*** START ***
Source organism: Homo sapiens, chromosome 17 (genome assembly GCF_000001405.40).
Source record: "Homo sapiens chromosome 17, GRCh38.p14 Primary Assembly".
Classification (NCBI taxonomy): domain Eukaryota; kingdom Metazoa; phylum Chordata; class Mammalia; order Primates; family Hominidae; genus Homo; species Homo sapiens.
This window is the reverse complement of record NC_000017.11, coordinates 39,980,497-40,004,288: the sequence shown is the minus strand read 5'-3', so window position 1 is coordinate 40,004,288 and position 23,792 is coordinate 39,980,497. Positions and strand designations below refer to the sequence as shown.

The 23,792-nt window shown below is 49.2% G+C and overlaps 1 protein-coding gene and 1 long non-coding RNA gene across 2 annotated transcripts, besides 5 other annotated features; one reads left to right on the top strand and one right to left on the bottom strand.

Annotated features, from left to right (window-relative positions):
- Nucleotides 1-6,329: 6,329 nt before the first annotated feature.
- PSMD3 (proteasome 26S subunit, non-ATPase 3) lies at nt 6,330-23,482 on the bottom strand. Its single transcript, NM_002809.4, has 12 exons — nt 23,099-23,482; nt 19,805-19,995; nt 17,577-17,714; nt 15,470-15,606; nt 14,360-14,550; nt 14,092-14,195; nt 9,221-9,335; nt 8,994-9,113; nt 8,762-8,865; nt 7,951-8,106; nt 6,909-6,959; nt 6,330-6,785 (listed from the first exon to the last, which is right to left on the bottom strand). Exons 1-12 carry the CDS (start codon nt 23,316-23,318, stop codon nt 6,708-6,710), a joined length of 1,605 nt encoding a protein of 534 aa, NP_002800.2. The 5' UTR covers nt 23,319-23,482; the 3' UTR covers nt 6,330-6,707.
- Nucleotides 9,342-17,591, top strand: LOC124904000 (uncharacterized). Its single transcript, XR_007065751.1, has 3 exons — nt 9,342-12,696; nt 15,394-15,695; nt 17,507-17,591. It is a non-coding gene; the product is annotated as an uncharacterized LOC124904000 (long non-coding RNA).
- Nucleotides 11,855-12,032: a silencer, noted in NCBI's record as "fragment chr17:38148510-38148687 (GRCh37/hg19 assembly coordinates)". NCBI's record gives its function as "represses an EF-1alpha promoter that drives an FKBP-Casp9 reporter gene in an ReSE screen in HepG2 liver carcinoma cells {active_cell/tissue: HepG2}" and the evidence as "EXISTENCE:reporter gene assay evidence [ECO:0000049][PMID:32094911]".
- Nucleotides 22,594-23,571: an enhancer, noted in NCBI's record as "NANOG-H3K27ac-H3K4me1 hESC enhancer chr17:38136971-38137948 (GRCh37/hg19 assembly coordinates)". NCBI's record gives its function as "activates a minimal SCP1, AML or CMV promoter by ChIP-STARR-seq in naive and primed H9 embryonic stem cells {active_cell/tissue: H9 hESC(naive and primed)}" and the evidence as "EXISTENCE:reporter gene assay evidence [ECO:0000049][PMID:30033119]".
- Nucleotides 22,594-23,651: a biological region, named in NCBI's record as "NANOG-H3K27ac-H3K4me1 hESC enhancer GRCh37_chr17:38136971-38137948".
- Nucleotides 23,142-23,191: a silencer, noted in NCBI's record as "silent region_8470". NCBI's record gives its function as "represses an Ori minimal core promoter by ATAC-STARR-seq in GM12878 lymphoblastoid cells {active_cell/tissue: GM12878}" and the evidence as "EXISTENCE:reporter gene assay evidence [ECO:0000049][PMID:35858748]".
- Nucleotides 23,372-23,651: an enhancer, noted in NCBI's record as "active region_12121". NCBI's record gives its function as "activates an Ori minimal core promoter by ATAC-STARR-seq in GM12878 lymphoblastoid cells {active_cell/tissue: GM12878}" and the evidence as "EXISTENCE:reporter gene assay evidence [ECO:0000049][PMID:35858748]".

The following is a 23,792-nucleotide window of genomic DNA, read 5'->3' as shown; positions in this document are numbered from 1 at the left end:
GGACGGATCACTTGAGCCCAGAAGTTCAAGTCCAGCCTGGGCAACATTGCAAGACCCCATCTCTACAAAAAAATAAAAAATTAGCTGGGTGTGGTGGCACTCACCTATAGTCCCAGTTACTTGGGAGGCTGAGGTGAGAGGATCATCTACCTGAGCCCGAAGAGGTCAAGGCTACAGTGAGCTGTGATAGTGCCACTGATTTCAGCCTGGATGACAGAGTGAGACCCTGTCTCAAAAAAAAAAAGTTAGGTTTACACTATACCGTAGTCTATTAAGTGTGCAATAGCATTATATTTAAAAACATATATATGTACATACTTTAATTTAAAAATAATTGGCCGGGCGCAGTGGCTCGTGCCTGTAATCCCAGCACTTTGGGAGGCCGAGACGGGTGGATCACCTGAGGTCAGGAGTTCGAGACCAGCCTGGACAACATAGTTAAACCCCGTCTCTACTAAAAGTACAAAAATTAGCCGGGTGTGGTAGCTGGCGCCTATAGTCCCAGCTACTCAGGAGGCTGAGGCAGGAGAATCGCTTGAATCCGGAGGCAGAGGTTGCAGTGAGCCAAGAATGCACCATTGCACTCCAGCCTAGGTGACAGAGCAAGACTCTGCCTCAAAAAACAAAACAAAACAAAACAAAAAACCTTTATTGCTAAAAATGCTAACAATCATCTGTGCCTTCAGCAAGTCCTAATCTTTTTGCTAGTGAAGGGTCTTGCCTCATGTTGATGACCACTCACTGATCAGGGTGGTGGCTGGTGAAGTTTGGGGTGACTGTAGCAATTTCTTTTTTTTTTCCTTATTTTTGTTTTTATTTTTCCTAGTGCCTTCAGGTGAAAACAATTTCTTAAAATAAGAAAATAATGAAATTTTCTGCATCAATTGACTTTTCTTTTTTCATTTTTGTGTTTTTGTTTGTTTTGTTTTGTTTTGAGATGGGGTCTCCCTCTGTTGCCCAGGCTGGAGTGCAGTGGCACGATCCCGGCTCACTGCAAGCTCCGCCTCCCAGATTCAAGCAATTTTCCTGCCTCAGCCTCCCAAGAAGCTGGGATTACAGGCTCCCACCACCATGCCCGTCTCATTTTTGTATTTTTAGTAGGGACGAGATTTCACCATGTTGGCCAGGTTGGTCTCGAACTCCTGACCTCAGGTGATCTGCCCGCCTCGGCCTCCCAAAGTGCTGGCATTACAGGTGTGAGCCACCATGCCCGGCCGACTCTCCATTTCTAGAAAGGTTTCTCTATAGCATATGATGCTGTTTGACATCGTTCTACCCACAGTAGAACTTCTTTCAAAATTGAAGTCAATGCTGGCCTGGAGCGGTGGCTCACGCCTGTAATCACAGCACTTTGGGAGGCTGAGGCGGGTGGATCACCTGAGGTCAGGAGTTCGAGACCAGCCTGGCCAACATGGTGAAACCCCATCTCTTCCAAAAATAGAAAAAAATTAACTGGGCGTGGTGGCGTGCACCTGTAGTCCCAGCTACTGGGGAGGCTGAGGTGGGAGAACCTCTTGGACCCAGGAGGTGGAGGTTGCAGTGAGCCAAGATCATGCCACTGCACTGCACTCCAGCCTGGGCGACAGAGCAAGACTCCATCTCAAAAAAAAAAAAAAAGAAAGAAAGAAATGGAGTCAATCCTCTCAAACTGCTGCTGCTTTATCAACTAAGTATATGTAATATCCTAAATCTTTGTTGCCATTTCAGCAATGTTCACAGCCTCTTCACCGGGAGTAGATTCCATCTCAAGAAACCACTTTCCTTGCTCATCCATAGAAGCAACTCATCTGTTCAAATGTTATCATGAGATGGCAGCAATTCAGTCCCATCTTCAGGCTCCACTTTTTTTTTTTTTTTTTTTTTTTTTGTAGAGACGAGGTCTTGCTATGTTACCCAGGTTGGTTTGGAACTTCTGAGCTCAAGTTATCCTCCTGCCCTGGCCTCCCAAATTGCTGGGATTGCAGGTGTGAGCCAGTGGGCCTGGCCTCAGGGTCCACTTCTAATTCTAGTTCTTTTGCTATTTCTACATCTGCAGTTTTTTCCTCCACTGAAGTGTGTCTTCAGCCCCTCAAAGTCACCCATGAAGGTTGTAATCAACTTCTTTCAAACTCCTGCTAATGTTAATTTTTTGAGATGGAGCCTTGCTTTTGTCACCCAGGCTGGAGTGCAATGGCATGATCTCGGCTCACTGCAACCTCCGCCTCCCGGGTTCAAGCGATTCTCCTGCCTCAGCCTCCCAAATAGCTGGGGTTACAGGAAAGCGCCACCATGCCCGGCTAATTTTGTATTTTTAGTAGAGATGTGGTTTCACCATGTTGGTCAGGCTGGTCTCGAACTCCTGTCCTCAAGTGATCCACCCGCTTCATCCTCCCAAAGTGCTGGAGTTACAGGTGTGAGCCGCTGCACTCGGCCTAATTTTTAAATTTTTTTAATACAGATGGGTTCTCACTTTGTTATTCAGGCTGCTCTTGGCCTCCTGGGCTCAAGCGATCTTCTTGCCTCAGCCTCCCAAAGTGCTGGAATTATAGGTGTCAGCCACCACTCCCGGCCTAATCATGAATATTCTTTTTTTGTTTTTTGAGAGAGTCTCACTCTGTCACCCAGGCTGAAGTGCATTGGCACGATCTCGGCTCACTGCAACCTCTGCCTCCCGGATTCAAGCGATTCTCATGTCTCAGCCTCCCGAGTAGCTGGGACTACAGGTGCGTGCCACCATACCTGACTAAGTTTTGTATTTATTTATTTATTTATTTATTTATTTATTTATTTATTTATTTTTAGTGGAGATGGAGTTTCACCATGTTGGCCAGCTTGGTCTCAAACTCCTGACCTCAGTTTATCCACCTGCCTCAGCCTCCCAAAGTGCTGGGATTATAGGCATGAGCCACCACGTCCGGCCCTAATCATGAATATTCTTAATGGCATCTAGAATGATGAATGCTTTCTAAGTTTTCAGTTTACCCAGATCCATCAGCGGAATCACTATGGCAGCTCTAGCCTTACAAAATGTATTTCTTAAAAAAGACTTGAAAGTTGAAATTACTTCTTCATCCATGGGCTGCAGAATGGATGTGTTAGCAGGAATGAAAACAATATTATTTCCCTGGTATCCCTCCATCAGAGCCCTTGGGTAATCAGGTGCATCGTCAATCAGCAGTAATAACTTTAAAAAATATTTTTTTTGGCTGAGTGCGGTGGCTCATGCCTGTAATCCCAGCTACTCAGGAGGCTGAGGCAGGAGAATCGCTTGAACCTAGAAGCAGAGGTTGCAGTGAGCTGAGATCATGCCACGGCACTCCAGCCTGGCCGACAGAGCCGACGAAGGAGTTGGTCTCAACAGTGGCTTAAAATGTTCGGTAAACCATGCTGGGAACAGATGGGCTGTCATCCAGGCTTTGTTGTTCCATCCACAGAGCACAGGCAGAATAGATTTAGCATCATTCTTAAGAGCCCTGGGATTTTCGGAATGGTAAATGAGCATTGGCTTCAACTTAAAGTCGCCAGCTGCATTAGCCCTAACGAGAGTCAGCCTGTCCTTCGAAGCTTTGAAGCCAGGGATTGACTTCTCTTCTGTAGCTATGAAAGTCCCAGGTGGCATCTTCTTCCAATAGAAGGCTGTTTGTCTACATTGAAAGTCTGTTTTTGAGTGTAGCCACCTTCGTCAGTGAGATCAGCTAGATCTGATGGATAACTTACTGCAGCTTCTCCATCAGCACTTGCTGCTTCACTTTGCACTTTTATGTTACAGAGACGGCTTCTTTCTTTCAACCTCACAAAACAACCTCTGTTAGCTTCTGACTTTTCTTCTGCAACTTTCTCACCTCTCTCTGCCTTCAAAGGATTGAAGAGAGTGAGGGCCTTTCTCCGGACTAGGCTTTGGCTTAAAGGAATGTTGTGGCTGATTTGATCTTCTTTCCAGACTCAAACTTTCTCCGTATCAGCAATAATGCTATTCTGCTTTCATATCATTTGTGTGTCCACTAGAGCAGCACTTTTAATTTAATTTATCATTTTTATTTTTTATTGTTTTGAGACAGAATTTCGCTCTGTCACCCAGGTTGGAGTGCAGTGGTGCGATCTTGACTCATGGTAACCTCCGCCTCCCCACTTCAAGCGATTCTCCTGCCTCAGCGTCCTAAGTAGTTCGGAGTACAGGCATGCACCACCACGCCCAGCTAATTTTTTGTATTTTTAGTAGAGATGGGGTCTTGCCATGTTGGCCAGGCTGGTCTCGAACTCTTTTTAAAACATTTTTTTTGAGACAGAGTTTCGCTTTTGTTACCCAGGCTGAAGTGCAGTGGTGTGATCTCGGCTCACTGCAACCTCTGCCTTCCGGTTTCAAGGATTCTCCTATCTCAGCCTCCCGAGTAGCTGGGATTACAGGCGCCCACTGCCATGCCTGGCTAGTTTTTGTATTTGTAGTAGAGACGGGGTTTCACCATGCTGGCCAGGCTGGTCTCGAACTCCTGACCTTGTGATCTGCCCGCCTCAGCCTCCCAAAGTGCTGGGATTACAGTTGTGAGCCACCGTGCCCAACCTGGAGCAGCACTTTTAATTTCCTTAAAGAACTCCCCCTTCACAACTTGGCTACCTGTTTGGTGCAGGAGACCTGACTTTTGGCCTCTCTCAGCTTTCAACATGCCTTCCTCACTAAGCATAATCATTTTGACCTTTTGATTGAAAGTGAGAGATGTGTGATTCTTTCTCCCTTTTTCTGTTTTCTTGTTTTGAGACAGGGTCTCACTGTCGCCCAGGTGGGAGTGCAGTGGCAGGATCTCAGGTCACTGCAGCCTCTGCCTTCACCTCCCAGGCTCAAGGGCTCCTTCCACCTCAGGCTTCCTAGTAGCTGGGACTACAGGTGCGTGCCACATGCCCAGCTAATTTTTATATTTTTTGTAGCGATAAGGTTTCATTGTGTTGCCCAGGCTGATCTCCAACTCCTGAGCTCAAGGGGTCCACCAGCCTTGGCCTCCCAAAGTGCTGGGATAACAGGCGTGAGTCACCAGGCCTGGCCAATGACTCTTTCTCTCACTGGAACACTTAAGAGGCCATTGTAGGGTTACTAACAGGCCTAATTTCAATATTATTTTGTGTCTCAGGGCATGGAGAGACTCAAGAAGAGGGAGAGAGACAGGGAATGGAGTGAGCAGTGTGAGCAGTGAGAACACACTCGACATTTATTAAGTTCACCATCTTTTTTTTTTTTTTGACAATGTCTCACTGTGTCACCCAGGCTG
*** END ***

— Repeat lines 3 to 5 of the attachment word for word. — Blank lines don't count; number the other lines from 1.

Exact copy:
Classification (NCBI taxonomy): domain Eukaryota; kingdom Metazoa; phylum Chordata; class Mammalia; order Primates; family Hominidae; genus Homo; species Homo sapiens.
This window is the reverse complement of record NC_000017.11, coordinates 39,980,497-40,004,288: the sequence shown is the minus strand read 5'-3', so window position 1 is coordinate 40,004,288 and position 23,792 is coordinate 39,980,497. Positions and strand designations below refer to the sequence as shown.

The 23,792-nt window shown below is 49.2% G+C and overlaps 1 protein-coding gene and 1 long non-coding RNA gene across 2 annotated transcripts, besides 5 other annotated features; one reads left to right on the top strand and one right to left on the bottom strand.